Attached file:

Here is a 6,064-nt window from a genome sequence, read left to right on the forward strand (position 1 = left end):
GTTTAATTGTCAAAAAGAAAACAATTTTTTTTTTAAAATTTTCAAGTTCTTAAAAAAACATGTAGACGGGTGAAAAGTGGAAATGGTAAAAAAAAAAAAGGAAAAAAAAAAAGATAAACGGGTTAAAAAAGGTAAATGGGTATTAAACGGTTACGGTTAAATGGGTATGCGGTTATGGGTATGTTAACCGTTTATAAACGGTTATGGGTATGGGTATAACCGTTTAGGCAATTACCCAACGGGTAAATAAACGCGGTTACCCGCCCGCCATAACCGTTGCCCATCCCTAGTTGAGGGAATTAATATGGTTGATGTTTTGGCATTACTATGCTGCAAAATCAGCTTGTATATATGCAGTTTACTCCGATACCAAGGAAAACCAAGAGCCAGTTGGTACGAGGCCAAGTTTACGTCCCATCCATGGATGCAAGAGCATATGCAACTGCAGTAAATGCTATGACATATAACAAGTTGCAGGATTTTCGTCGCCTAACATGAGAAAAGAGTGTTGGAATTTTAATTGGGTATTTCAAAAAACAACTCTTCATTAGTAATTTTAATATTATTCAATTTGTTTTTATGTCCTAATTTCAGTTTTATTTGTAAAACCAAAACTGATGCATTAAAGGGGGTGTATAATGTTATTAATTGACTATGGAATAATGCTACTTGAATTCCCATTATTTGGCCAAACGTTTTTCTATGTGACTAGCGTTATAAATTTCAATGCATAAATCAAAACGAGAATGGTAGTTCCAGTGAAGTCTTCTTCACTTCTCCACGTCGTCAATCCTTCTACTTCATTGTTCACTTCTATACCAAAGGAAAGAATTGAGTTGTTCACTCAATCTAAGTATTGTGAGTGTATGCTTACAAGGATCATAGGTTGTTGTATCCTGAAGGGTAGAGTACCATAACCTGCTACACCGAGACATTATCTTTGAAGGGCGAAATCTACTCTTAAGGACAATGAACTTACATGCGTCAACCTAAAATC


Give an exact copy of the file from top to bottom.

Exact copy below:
Here is a 6,064-nt window from a genome sequence, read left to right on the forward strand (position 1 = left end):
GTTTAATTGTCAAAAAGAAAACAATTTTTTTTTTAAAATTTTCAAGTTCTTAAAAAAACATGTAGACGGGTGAAAAGTGGAAATGGTAAAAAAAAAAAAGGAAAAAAAAAAAGATAAACGGGTTAAAAAAGGTAAATGGGTATTAAACGGTTACGGTTAAATGGGTATGCGGTTATGGGTATGTTAACCGTTTATAAACGGTTATGGGTATGGGTATAACCGTTTAGGCAATTACCCAACGGGTAAATAAACGCGGTTACCCGCCCGCCATAACCGTTGCCCATCCCTAGTTGAGGGAATTAATATGGTTGATGTTTTGGCATTACTATGCTGCAAAATCAGCTTGTATATATGCAGTTTACTCCGATACCAAGGAAAACCAAGAGCCAGTTGGTACGAGGCCAAGTTTACGTCCCATCCATGGATGCAAGAGCATATGCAACTGCAGTAAATGCTATGACATATAACAAGTTGCAGGATTTTCGTCGCCTAACATGAGAAAAGAGTGTTGGAATTTTAATTGGGTATTTCAAAAAACAACTCTTCATTAGTAATTTTAATATTATTCAATTTGTTTTTATGTCCTAATTTCAGTTTTATTTGTAAAACCAAAACTGATGCATTAAAGGGGGTGTATAATGTTATTAATTGACTATGGAATAATGCTACTTGAATTCCCATTATTTGGCCAAACGTTTTTCTATGTGACTAGCGTTATAAATTTCAATGCATAAATCAAAACGAGAATGGTAGTTCCAGTGAAGTCTTCTTCACTTCTCCACGTCGTCAATCCTTCTACTTCATTGTTCACTTCTATACCAAAGGAAAGAATTGAGTTGTTCACTCAATCTAAGTATTGTGAGTGTATGCTTACAAGGATCATAGGTTGTTGTATCCTGAAGGGTAGAGTACCATAACCTGCTACACCGAGACATTATCTTTGAAGGGCGAAATCTACTCTTAAGGACAATGAACTTACATGCGTCAACCTAAAATC